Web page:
25/04/2017 Points West


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Welcome to BBC Points West with Alex Lovell and Sabet Choudhury.


The student nurse from Bristol who hasn't been seen


The police say they're becoming very concerned.


Also in the programme: With just weeks to go until the election,


we'll asses the impact on the Lib Dems after losing two


The scientists copying the power of nettles to ship


And everyone needs a cuddle - we meet Bristol Zoo's latest


The police say they're becoming very concerned about a student nurse


from Bristol who hasn't been seen or heard from in 12 days.


Friends and family of Anna Lewis are appealing for help,


saying she would often go off camping alone but


The 27-year-old was working at Southmead Hospital the day


she went missing and Scott Ellis is there for us this evening.


The police today have said this remains a missing persons inquiry so


there is no suggestion from anything they have said that there is any


criminality involved, nevertheless, some of the details emerging such as


the fact that Anna Lewis does not have a credit card or any money with


her, raises concerns, not just for the police but for her family that


are based in Dorset. She is living in Fishponds as a student nurse and


taking a student nurse degree through the University of the West


of England. But on the day she went missing, the 13th of April, she had


just finished a chef in the middle of the day here at Southmead


Hospital. -- finished a shift. The family and friends


of Anna Lewis say she loved the outdoors and -


on occasions - solitude. But she'd never go away this long


without getting in touch. She likes her own company,


she's been on trips away to Scotland Detectives searching woodland


in and around Bristol That will be extended


to her favourite areas in Scotland, Officers have had around


ten possible sightings of Anna from the public,


which have to be followed up. Today - as worries mount -


a direct appeal. Anna, I would appeal


to you if you are watching this, There's your family and friends,


they are all worried about you and so, if you are watching


this, please pick up the phone These CCTV pictures show Anna


leaving Southmead Hospital just after 12.15pm on Thursday


April 13th. She left the hospital


grounds nearer 1pm. Anna's a student nurse based


at the University of the West Police say Anna hasn't


got her mobile phone or a credit card with her,


raising more concerns Scott Ellis, BBC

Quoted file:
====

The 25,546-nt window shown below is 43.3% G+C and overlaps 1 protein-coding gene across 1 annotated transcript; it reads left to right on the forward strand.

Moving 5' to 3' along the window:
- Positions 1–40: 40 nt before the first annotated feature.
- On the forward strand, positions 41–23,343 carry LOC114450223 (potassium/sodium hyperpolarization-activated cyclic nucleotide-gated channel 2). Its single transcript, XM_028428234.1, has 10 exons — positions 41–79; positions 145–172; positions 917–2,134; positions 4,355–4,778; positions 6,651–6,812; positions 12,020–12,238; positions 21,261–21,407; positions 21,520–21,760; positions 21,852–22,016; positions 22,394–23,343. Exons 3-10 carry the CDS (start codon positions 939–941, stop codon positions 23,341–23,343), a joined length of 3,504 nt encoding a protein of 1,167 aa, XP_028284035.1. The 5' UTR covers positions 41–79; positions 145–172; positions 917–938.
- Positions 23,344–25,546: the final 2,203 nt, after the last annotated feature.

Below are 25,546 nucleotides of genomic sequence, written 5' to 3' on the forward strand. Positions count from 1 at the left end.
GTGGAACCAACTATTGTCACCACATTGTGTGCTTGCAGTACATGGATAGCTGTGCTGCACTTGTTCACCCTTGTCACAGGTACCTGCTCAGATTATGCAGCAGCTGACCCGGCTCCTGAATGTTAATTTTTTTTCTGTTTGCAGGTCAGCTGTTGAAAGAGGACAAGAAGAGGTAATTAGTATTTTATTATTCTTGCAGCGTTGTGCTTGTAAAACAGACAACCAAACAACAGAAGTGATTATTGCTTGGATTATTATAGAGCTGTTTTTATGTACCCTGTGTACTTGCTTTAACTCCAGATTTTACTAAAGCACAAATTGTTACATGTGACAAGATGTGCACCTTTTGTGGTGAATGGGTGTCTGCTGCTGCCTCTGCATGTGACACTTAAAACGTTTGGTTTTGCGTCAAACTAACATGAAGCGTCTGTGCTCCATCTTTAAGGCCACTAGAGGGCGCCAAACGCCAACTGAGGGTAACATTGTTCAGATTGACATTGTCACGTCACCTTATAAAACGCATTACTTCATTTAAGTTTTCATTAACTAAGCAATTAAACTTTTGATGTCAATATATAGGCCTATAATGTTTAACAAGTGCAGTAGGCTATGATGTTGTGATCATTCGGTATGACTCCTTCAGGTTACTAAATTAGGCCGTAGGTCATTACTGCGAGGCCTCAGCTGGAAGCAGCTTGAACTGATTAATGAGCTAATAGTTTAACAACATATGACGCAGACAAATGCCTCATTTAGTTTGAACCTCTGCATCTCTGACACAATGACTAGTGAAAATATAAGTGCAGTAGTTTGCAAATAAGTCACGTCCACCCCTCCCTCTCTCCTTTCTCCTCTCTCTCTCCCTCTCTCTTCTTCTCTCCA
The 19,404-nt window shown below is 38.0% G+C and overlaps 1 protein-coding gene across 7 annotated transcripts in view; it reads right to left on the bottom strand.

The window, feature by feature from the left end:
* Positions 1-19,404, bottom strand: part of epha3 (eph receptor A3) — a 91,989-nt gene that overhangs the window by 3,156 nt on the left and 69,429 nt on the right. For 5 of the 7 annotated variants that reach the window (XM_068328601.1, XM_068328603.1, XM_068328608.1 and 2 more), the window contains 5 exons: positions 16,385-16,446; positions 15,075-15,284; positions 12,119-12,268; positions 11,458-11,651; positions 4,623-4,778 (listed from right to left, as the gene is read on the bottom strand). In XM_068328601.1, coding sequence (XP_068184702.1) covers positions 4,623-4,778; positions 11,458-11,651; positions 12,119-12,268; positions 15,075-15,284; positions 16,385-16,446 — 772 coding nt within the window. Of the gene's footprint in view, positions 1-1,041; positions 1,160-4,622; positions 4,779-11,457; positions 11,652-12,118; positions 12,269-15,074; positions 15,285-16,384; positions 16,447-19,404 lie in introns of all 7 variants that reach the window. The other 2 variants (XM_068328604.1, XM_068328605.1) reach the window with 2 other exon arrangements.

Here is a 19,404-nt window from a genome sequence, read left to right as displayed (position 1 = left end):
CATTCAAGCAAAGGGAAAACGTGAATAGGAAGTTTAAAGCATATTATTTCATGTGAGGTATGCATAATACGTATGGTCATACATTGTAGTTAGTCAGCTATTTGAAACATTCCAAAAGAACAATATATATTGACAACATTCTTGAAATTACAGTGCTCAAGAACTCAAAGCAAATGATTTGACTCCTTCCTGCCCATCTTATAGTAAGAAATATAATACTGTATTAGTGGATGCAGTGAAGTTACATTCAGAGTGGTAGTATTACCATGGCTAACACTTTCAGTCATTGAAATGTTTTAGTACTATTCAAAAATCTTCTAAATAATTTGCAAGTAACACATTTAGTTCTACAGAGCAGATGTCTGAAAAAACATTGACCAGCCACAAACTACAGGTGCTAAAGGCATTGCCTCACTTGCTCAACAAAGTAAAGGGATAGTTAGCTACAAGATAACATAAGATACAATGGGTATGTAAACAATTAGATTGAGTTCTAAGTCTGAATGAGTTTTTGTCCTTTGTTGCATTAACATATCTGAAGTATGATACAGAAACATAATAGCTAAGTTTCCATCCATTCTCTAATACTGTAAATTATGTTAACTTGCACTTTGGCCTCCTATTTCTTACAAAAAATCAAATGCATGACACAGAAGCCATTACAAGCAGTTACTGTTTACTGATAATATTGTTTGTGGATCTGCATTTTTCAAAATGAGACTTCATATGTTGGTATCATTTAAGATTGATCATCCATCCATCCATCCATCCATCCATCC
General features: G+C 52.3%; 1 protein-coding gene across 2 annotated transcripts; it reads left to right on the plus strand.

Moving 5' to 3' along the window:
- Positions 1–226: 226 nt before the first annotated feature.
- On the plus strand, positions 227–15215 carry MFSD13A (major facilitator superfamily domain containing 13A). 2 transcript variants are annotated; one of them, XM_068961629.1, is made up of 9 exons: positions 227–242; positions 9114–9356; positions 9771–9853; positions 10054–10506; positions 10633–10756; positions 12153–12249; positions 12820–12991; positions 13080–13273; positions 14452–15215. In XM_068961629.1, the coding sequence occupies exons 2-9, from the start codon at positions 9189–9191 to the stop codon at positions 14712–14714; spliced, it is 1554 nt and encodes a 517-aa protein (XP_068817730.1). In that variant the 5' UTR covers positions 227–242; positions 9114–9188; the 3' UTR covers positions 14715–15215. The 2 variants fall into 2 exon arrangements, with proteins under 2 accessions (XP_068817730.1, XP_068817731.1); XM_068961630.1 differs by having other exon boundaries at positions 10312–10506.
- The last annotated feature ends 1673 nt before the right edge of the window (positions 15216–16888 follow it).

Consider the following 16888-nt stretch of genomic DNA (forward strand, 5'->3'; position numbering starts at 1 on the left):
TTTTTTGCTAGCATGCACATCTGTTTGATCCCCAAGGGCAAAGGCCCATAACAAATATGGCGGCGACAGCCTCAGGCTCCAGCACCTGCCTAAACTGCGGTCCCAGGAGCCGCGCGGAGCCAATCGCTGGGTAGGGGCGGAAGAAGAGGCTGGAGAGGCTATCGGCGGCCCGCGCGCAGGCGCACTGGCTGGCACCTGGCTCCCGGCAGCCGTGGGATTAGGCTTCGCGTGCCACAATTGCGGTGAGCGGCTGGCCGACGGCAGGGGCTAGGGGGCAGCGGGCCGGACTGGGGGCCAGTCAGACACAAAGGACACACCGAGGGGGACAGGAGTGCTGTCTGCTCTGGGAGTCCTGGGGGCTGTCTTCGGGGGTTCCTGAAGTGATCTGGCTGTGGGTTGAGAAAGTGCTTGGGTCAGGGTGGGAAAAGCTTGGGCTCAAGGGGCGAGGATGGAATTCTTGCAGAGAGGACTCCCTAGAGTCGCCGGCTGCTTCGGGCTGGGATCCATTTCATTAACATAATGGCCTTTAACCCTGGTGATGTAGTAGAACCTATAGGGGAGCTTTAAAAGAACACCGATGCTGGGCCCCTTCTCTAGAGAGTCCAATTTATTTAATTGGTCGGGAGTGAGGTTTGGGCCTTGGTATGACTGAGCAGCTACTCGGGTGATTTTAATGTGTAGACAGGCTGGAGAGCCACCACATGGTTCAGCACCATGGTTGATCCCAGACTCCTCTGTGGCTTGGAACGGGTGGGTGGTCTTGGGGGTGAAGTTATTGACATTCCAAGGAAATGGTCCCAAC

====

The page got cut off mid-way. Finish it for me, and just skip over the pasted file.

Points West, Bristol. With the general election


just six weeks away, the Liberal Democrats have been


dealt another blow with the withdrawal of another candidate


in one their target seats. Currently, the West's parliamentary


map is almost all blue - And with the Tories doing well


in the opinion polls, they believe even those


are within their grasp. Labour face a tough task to hold


on to the three they have, However, they face a close


fight as Bristol West is the Green Party's


number one target. The Lib Dems hope to win


back the nine seats But they've had another setback


with their candidate in Bath now A week used to be a long


time in politics. But at the current feverish pace,


it feels much, much longer... This time last week Tim Farron


was in the West, talking up We did prepare, we have


prepared for the election, we have candidates selected up


and down the country. But two of those candidates


in key West Country seats Yesterday, in Yeovil,


Daisy Benson ended her campaign, saying she needed time to focus


on buying a house. Today - in Bath -


it was Jay Risbridger's turn. He wouldn't give an interview


but in a statement he said the timing of the snap election


was unexpected and that he needed to focus on moving his business


selling stationary. It came as a surprise


as he was tweeting about being out on the campaign trail


only last week. His Conservative rival saw it


as an unexpected gift... I do believe it's a shambles locally


- three candidates in two years... Don't parachute someone


in for a local dispute, frankly we need someone to provide


strong and stable government. If they can't do it at the local


level, how can they be trusted Candidate or not, the mood in


Lib Dem HQ today was still upbeat. The codename for their campaign


is all about rising from the ashes and they believe they'll take this


latest setback in their stride... The party is bigger than one


candidate and is more important But personally I am very gutted


because Jay Risbridger is a great man and a great campaigner.


However... The Lib Dems hope to


have a replacement candidate to sell They know - in elections


as fast-moving as this - no party can afford to lose any time


getting their message across. Robin Markwell, BBC


Points West, Bath. It is the last Tuesday in April, I


cannot believe how quickly it is going. You're watching BBC Points


West. And stay with us as the lots more to


bring it tonight including... To the races on to stop the closure of a


centre which cares for unwonted pulleys on Exmoor. And he nearly


broke the world record for running a marathon any shoe, he will be with


us shortly to bare his soul about why they did it.


Nettles and their sting have inspired scientists in Bath


to create a new way of transporting vaccines without having


The discovery could make getting vital medicines to remote


or dangerous places much easier, cheaper and safer.


Our health correspondent Matthew Hill reports.


Vaccines save milions of lives - but they only work if they are kept